23 THOUSAND emails in your Inbox?

We are becoming more and more reliant on our digital systems. Unfortunately most of these systems are dumb by design. Take the topic of this blog. Email management. How well do you do it?

For many years email management provided by client software has been limited at best.  And whilst it has improved over time the automation will generally just mean a chunk of mail moves into a separate file (note: file, not folder).

I’m not writing this blog to poke fun at those people that only use their inbox and within have all of their many thousands of emails stacked up. Nor am I internationally being critical of people who have nearly as many sub folders as they do emails.

Each to their own!

My best suggestion passed out over the years is to have a “system” – that would be a personal system.  And what’s more make it one of your own design.

Why a system?  The simple answer is for expediency, speed, efficiency, great organisation, skill.

And why do you have to “design” it?  Buy-in. If you create it you’re going to use it aren’t you?

If someone else comes along and tells you you need to create a folder per client and one for bills in, bills out, and so on……chances are you might only give it a half-hearted try.

So in and of itself having lots of emails in your inbox isn’t necessarily a bad thing. Unfortunately, from a technical point of view, it makes things a bit more complicated.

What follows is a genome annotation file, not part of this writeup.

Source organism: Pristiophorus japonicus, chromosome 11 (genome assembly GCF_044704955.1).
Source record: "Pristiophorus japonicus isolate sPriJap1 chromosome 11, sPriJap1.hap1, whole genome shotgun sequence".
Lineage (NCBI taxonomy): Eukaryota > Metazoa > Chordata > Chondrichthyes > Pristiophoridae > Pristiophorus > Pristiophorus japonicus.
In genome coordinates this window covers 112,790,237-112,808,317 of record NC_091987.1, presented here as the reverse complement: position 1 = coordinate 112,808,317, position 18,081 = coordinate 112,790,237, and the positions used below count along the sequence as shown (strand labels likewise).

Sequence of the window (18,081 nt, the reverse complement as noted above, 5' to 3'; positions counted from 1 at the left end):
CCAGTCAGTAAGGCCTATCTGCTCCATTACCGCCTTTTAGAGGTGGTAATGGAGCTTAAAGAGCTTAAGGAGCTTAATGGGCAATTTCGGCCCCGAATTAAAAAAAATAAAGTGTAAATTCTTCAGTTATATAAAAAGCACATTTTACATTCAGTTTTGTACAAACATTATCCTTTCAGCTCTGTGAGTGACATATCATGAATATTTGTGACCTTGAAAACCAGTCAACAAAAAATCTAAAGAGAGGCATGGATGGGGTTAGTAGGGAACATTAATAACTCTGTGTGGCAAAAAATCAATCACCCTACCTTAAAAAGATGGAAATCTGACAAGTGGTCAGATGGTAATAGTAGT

Physically scrolling takes time.  Yes, you can search, but only if you know who/what you’re searching for.  (Don’t laugh, do you remember the names of ALL of the people you spoke to, over email, in the last few years!?). Some systems limit content by size, time, date, other parameters.

Having a system also can provide confidence, which in turn can relax you, and that can help you in being more organized and generally just a much cooler personal generally!

Of course you want to know if I have a system don’t you?  (What do you mean no?!)

For my own personal email management I’ve adapted a form of “Inbox Zero” which is aimed at keeping your inbox empty or as near to it at all times.

The process in a nutshell;

Use folders/sub folders – organize mail into folders
Remove distraction – close the mail client for periods of the day
Clear down regularly – I try to clear down the inbox at least once a day
Priority processing – process mail via priority usually following a clear down

How it works;

Using priority sub folders; “aFile” “bFile” etc
Clearing down the Inbox means move all mail into priority folders – quick scan and move
Respond to mail in highest priority folder first, move to next priority folder when previous is empty
Use nested folders to easily move chunks of mail; All client mail placed into Client folder, then that folder is sorted in the relevant sub folders
Use a bit of automation to move stuff you might only read if you have time

It’s not a perfect method by any stretch of the imagination, but there are some definite benefits in doing this.  I feel so much better about the whole concept of communication as a result and generally I can find the stuff I need most of the time.

Another point about this is that you must not set it in stone.  If something isn’t working quite right then adjust. When I first started I had far too many top-level folders so I reduced the number and it worked better.

Call it adapting technology to better support you – since that’s what it is, and what ALL technology should do – spend a little time, get it working the way you want it.

Go on your own email management journey, I dare you!

Oh and to answer my own question – I currently have THREE!